The Right Thing To Say

fruittree1

The kind of person I am is revealed by the words I speak, and in the twelfth chapter of Matthew, Jesus compared my words to fruit.  My words can be sweet and nourishing or they can be hard and bitter.  What is the taste that lingers when I speak?  Do people want to hear more of what I have to say, or do they want to get away from me?

…For whatever is in your heart determines what you say. (Mt 12:34b)

My words reveal my heart. If I want my words to change then my heart must change, and by “heart” I mean my attitude.  In another parable, Jesus compared the heart to the soil of a field. The soil was either hard, stony, thorny, or good soil, and on whichever type of soil seeds fell would determine how those seeds would grow.

So, how do I change my heart to ensure that the soil is good so my roots can grow deep and my branches produce good fruit?

If my heart is hard:
Jesus taught that people’s hearts are hardened based on what they hear and what they see (see Matthew 13:15-17).  So, in order for me to cultivate the soil of my heart, I need to be careful and purposeful about what I’m listening to and what I allow my eyes to look at.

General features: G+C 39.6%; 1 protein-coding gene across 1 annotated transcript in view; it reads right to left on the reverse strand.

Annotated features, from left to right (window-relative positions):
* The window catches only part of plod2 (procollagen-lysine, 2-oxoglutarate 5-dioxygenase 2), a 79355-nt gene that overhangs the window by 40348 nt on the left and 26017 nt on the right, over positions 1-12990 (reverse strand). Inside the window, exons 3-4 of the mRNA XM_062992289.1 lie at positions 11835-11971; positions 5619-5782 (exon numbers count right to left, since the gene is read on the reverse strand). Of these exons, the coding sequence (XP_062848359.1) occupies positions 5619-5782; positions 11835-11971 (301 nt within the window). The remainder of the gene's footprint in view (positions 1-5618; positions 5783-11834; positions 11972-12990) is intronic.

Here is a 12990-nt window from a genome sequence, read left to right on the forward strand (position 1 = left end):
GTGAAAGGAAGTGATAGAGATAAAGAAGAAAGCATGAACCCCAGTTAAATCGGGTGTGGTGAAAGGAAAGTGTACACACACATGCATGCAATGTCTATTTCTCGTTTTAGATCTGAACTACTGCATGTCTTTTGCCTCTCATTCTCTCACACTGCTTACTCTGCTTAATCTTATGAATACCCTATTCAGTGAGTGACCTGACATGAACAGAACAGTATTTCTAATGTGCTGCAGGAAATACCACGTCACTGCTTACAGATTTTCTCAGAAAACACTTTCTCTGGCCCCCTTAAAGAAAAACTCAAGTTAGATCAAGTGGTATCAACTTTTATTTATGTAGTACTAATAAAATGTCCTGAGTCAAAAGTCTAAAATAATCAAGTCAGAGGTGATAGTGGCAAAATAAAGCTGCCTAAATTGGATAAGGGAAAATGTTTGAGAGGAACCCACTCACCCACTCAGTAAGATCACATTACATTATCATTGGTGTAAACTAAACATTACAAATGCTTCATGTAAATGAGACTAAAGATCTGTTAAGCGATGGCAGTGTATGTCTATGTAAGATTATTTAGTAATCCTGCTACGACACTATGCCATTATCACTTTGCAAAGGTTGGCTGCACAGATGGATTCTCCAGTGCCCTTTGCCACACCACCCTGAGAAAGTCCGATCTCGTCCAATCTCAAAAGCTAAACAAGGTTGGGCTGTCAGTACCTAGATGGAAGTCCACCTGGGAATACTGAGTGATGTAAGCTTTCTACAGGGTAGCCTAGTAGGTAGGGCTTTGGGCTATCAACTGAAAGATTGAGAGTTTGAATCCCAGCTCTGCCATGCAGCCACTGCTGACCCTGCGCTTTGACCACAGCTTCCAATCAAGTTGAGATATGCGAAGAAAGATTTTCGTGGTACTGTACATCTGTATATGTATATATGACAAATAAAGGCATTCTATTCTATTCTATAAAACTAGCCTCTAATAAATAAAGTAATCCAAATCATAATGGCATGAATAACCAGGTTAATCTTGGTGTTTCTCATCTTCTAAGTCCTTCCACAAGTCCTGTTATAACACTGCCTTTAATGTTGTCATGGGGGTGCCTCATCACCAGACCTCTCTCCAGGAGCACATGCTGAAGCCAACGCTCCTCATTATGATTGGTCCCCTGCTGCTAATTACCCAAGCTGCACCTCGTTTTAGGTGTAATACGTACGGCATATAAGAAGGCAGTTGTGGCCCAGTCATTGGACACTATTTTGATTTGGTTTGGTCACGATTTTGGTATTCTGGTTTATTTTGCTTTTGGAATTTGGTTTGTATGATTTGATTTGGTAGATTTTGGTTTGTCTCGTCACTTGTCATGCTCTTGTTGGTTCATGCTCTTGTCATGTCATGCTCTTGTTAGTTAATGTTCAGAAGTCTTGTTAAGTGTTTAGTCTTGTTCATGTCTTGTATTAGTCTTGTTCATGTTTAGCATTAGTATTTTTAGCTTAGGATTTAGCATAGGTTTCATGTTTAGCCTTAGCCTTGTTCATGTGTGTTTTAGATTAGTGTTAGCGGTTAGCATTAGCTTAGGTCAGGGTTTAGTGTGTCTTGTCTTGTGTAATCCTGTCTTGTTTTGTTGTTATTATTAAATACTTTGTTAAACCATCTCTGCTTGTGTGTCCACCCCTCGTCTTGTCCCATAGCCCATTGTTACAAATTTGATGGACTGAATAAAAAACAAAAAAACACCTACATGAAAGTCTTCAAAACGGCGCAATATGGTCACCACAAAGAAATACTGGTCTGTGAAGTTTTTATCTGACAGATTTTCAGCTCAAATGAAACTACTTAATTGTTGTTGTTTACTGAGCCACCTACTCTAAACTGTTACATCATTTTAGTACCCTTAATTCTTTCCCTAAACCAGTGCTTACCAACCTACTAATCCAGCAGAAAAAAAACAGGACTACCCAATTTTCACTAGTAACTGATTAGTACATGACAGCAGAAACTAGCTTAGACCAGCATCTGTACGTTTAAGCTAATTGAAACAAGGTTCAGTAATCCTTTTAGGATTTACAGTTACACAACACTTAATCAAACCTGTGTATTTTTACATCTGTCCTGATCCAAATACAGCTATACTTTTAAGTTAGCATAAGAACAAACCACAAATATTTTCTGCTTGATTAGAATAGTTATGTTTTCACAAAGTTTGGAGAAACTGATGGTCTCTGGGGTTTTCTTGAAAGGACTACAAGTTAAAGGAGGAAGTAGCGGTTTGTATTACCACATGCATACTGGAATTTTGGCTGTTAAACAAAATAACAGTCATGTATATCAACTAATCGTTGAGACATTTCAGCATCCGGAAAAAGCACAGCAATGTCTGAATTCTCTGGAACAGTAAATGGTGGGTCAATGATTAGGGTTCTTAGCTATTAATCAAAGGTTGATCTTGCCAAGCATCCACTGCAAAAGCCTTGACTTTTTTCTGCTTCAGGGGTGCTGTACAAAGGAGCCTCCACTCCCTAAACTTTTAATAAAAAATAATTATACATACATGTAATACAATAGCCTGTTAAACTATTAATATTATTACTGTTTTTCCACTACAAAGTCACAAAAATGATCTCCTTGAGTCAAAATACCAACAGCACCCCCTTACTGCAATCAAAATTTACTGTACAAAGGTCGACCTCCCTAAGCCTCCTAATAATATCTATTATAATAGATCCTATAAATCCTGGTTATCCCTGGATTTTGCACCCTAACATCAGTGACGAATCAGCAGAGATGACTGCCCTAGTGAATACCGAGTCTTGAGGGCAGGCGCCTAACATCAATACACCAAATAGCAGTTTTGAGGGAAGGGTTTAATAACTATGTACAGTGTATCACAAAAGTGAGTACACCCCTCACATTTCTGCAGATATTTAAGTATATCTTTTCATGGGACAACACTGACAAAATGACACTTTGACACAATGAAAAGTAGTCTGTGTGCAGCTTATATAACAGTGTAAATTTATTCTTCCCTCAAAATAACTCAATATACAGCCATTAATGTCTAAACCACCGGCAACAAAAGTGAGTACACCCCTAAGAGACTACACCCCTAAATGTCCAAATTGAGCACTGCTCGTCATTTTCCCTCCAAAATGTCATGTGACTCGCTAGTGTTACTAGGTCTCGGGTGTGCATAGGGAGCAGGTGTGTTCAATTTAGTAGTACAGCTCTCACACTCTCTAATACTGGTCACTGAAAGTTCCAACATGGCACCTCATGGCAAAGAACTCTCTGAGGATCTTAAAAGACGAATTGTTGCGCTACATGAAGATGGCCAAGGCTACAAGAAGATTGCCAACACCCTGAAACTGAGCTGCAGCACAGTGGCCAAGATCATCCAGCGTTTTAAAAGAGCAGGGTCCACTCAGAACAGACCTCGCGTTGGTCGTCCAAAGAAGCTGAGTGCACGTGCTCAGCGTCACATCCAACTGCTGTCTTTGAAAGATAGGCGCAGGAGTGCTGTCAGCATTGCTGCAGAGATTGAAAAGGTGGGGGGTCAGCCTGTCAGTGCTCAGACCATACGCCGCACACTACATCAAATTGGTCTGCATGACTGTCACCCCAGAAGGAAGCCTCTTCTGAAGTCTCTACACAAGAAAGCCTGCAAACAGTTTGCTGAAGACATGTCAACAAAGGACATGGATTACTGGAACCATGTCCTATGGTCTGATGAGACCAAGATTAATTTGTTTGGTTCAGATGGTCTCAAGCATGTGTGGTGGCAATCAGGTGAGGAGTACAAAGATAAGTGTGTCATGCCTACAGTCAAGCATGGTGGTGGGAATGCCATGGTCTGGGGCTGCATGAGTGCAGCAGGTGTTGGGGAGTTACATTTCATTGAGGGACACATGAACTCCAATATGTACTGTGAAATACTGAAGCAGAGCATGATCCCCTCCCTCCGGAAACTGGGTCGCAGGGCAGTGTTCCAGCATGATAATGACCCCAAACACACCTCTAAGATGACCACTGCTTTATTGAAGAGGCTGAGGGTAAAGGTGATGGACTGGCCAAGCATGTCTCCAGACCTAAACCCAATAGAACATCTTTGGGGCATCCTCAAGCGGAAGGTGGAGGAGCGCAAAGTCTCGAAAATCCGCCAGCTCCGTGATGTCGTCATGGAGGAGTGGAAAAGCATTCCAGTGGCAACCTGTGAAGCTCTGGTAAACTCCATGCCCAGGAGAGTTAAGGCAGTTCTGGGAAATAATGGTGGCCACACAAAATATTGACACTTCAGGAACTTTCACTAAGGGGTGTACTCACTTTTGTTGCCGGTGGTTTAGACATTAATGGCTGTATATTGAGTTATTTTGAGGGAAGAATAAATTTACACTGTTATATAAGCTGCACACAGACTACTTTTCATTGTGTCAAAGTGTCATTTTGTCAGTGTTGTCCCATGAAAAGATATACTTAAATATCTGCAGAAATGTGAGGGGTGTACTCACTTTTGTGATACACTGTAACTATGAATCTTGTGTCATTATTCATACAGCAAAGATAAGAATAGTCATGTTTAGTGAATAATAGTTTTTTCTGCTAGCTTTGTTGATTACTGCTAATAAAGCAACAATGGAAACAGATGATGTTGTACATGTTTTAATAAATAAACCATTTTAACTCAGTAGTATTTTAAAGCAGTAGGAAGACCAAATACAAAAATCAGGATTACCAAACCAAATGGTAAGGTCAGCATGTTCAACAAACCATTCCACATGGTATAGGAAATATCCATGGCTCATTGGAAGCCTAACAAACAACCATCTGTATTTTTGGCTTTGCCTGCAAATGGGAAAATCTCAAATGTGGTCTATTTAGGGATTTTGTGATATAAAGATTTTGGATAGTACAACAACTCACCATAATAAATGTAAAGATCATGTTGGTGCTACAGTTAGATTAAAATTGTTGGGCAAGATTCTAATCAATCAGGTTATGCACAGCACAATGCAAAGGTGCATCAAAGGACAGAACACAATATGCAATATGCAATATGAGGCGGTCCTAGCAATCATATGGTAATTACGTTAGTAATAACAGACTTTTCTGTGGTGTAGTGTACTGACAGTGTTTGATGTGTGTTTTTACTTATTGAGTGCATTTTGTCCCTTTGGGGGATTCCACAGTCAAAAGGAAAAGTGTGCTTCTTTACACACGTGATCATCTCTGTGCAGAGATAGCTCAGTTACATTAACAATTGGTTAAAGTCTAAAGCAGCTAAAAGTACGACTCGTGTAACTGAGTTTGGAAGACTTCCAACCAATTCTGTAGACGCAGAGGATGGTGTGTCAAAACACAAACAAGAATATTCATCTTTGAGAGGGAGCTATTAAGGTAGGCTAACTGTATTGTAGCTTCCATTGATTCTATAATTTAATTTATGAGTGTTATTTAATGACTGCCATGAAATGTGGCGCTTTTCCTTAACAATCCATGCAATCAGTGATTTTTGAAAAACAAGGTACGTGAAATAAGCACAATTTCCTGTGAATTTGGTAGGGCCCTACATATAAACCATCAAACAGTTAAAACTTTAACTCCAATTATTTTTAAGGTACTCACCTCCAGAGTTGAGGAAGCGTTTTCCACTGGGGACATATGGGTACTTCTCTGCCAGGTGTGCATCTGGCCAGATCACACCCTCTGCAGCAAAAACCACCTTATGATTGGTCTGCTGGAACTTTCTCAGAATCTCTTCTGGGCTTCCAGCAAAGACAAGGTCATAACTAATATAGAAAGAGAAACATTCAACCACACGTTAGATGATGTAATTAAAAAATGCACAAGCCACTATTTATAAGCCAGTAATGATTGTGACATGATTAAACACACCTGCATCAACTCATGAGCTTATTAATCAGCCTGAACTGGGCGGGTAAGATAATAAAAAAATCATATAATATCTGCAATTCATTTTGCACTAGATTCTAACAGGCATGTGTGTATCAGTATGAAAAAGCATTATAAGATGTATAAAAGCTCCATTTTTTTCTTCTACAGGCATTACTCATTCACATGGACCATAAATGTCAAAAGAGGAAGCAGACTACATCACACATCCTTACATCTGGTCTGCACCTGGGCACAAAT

This doesn’t mean I plug my ears and sing, “La La La” to block out any opposing viewpoints, but I need to be a gatekeeper for my heart.  It’s important to understand other people’s views, but I need to determine how listening to them is affecting me.  Do I need to change my viewpoint, or do I need to respectfully listen and make a choice to leave their views with them?  Does that make sense?  Paul wrote about not having a weak mind that is tossed about with every wind and wave.  So, it’s important for me to be secure in myself and my core values, and be careful about what I allow myself to think about.  Another effective way to soften a hard heart is through prayer and worship.

Let the words of my mouth and the meditation of my heart be pleasing to You, O Lord, my Rock and my Redeemer. (Psalm 19:14)

In the same way, I need to be careful what I allow myself to look at.  In Job’s defense, he stated,

I made a covenant with my eyes… (Job 31:1)

I need to do the same.

If there are stones in my heart
I believe the stones represent wounds, so to dig out the stones, I need to forgive those who hurt me.

If there are thorns in my heart
I need to cast my cares and worries upon the LORD, and trust Him for every aspect of my life.

Cultivating the soil of my heart, breaking up the hard ground through prayer and worship, digging out the stones through forgiveness, and casting my cares upon the LORD prepares me to receive the good and incorruptible seed, which is the Word of God, which produces abundant fruit in my life by the words I speak.

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